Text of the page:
Two weeks after a preliminary internal audit revealed the City of Shreveport was "inadequately insured" and Mayor Adrian Perkins' CAO said she'd work to get the city back to its previous full coverage, the administration is now standing pat.
The early audit findings showed the City of Shreveport had only $50 million in property coverage under its new plan by Frost Insurance of Dallas. The city had previous full coverage of $815 million under longtime local insurance partner, Gallagher. Yet the city paid $185,000 more to Frost for that small fraction of the full coverage Gallagher provided.
That's even though one of new Mayor Adrian Perkins' previously stated goals was to save money.
At a special meeting two weeks ago, the City Council quickly approved buying $1.6 million worth of insurance so the Perkins administration could get the city to $300 million in coverage -- still less than half of the previous coverage. Chief Administrative Officer Sherricka Fields Jones said then that the administration would continue adding layers of insurance to get back to the full $815 million in coverage.
But that's not the case now. Perkins' spokesman Ben Riggs said in a statement:
"CAO Sherricka Fields Jones asked for quotes on additional layers of property insurance per the council's request. However, she agrees with the mayor that the city is sufficiently insured. Shreveport's property insurance policy has $815 million in total insured value, which covers all of the city's assets. It also provides $300 million in single occurrence coverage, insuring our highest valued asset three times over."
Independence Stadium is valued at about $92 million.
James Flurry chairs the City Council's audit and finance committee. He says there's lots of blame to go around.
"Mayor Perkins -- he just wasn't experienced. And he got bad advice. I'm very disappointed in Risk Management and them not blowing the whistle and saying wait a minute," Flurry said.
The councilman says the city originally budgeted $2.1 million for property and casualty insurance for this year. But the Perkins administration has now overspent by $600,000, at $2.7 million.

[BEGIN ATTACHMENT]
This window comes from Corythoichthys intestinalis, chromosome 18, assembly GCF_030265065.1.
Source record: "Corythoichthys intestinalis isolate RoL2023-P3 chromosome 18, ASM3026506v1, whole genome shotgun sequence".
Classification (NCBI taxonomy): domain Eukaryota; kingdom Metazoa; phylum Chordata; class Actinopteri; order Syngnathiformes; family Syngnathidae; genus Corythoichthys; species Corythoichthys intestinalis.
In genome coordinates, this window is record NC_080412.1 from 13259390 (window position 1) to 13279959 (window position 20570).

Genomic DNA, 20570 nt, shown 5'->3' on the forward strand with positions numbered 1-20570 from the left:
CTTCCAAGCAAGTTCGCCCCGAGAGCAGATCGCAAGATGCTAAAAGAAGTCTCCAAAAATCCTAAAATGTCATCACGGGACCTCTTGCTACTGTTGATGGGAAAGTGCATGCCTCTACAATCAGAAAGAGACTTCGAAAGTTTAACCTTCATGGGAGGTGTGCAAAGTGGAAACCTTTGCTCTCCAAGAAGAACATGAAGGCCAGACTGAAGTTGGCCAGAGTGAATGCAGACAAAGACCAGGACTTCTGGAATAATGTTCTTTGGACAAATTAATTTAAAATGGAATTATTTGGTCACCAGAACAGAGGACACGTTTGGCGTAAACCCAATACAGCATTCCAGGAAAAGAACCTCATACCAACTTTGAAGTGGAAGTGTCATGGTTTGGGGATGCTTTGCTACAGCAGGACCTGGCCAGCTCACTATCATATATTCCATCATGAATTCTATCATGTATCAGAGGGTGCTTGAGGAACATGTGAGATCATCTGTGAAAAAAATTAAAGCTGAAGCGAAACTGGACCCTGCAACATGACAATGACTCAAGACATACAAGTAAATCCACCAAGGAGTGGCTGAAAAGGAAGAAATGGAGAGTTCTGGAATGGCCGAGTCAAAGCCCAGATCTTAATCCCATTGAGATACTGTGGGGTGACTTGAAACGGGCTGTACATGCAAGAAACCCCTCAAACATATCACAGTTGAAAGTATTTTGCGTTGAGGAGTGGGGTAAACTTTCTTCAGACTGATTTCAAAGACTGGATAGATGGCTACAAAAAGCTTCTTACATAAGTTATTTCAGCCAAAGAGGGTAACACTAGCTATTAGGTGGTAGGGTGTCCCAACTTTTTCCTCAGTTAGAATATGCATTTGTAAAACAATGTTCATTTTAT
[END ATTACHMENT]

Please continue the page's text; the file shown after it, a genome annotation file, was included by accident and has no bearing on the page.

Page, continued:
But Flurry says the city budgeted $6 million for all of its insurance this year, and has so far spent $3.4 million. The administration has not said what it plans to do with the remaining $2.6 million. No reserve money has been spent in the process.
City records show that the city's property and casualty coverage is just some of the dozen new policies brokered by Frost and its agent Roddrelle Sykes, who's connected to the Perkins campaign.
Flurry was in on a private meeting with others on the council when Sykes admitted he'd never done municipal insurance coverage before. On its website, Frost Insurance says it ensures public entities for property and casualty. But Flurry's not impressed.
"I really thought Frost Insurance would have had their executive here with (Sykes)," says Flurry. "As big of an account as this is? I would've had the senior vice president or somebody here with him."
Three other new policies for the City of Shreveport's Fire Department are with Sykes' previous employer, 3rd Millennium of New Orleans. One policy remains with Gallagher -- a premium for about $8,700 to insure city employees against crime.
KTBS found no one on the City Council criticizing the administration's decision to stop at $300 million in single occurrence property protection.
But some remain focused on the initial lapse of giving the city just $50 million in coverage. The city has several buildings worth tens of millions more than that. And a disaster could've wiped the city out financially.
They await the full internal audit report in hopes of getting to the bottom of how it happened. That could be a few more weeks.